Crunchiness redux

by Henry on April 3, 2005

Jared Diamond tells us more about rat by-product consumption in the Old West in Collapse:

In 1849, hungry gold miners crossing the Nevada desert noticed some glistening balls of a candy-like substance on a cliff, licked or ate the balls, and discovered them to be sweet-tasting, but then they developed nausea. Eventually it was realized that the balls were hardened deposits made by small rodents, called packrats. that protect themselves by building nests of sticks, plant fragments, and mammal dung gathered in the vicinity, plus food remains, discarded bones, and their own feces. Not being toilet-trained, the rats urinate in their nests, and sugar and other substances crystallize from their urine as it dries out, cementing the midden to a brick-like consistency. In effect, the hungry gold miners were eating dried rat urine laced with rat feces and rat garbage.

These middens are quite valuable to paleontologists interested in finding out about local vegetation in specific periods; they serve as rough-and-ready time capsules. Diamond seems to have an interest in rats as food sources; he also tells us in passing about recipes for laboratory rat that circulated among British scientists during the post-WW II period of food rationing.

Holding your tongue

by Henry on April 3, 2005

Kieran’s post on Irish Catholic culture and Matt Yglesias’ recent writings on Archbishop Stepinac reminded me of the controversy surrounding Hubert Butler, whose essay on Stepinac, “The Sub-Prefect should have held his tongue,” is now happily online. Butler was a scion of the old Anglo-Irish aristocracy, a liberal of a thoroughly unconventional sort (sometimes a little reminiscent of Burke), and one of the best essayists of the twentieth century. His collection, The Children of Drancy, is especially fine. Butler also spent a substantial part of his career being ostracized by the community surrounding him, because he deviated from the Catholic consensus that Stepinac was a martyr to religious freedom. The story is recounted in “The Sub-Prefect.” Butler unwittingly began to present his views on Stepinac at a meeting where the Papal Nuncio was present, prompting the Nuncio to walk out. This led to Butler being condemned by local and national politicians for having ‘insulted’ the Church and being driven out of the Kilkenny Archaeological Society (which he had founded). If Butler hadn’t had independent means, he would have almost certainly lost his livelihood. It wasn’t a proud moment for Irish Catholicism.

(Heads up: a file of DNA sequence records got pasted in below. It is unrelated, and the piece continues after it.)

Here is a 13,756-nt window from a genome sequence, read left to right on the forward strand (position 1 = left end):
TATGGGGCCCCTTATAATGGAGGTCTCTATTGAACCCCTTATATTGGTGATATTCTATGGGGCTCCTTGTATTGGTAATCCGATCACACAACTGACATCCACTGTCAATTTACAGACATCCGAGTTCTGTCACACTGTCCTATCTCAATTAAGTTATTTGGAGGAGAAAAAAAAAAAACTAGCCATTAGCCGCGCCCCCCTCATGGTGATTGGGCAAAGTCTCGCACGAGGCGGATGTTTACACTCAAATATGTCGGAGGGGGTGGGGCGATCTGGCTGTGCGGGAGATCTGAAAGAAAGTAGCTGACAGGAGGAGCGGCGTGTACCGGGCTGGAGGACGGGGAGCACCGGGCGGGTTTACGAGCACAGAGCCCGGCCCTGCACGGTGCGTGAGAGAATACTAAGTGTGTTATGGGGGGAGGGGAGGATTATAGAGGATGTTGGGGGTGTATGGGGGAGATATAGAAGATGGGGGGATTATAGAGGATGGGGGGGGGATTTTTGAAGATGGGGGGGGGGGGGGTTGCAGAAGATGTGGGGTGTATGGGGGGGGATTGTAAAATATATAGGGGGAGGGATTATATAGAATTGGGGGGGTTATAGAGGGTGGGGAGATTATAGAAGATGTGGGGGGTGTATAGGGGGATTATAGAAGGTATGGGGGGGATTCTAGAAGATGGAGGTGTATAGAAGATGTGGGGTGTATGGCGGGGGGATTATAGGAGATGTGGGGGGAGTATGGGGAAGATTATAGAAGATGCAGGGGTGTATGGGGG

Oh dear…

by Chris Bertram on April 3, 2005

It wasn’t my intention to post twice on Wagner in 24 hours, but “the Observer’s report on the ENO’s Twilight of the Gods”:,6903,1451219,00.html has me worried:

bq. In what will come to be regarded by opera fans as a moment of bizarre heresy – or of creative triumph – Brunnhilde, the leading character in the ENO’s new production of Wagner’s Twilight of the Gods, was portrayed as a suicide bomber. Clad in a modern jacket packed with explosives, the betrayed lover of Siegfried, played by Kathleen Broderick, obliterated the rest of the cast by detonating herself in the dramatic ‘immolation scene’ that ends the opera.

I have tickets to see this production at the end of the month and, since, I have already attended the previous three in ENO’s cycle, I’m going to go. I hope my worst fears won’t be realized.

When the Pope came to Ireland

by Kieran Healy on April 3, 2005

Pope John Paul II came to Ireland in 1979. It was the first time a reigning pontiff had visited the country and the nation went crazy. I was six. My father, my younger brother and my uncle Donal drove to Limerick to see him, along with about 300,000 other people. He faced a similar-sized crowd in Galway, and filled the Phoenix Park in Dublin with nearly a million people, by some estimates. This in a country of about three and a half million people. I went to bed at six o’clock the night before and my father woke me up at midnight. I was put in charge of the torch. We drove up to the Northside to pick up my uncle. Then we hit the road at about half one in the morning, along with most of the rest of Munster. There were helicopters overhead, monitoring the traffic. It was the first time Radio 2 broadcast all the way through the night. It’s sixty five miles from Cork to Limerick. We parked the car a mile or so from the Mass site at about seven o’clock in the morning. Then we got out the deck chairs, settled down and waited for the Pope to arrive.

[click to continue…]

Double Philosophy Bleg

by John Holbo on April 3, 2005

I want two things from you.

First, directions to a solid (preferably undergraduate-friendly) account of Nietzsche’s impact on the social sciences. What major figures (schools, theories) were influenced by him and how? From Max Weber and Georg Simmel down to Foucault and beyond. I realize this is a potentially vast topic – indeed, little better than an invitation to pick a number of fights.

Second, I am collecting instances of Wittgenstein-inspired art, produced since (oh, say) 1999. (Before then I was pretty up on the field.) I am also (even especially) interested in finding essays and critical appreciations of Wittgenstein produced by poets, novelists and other artist-types, rather than (say) philosophers or academic lit crit-types. I blegged this over J&B way some time back, so if you contributed then you don’t need to again.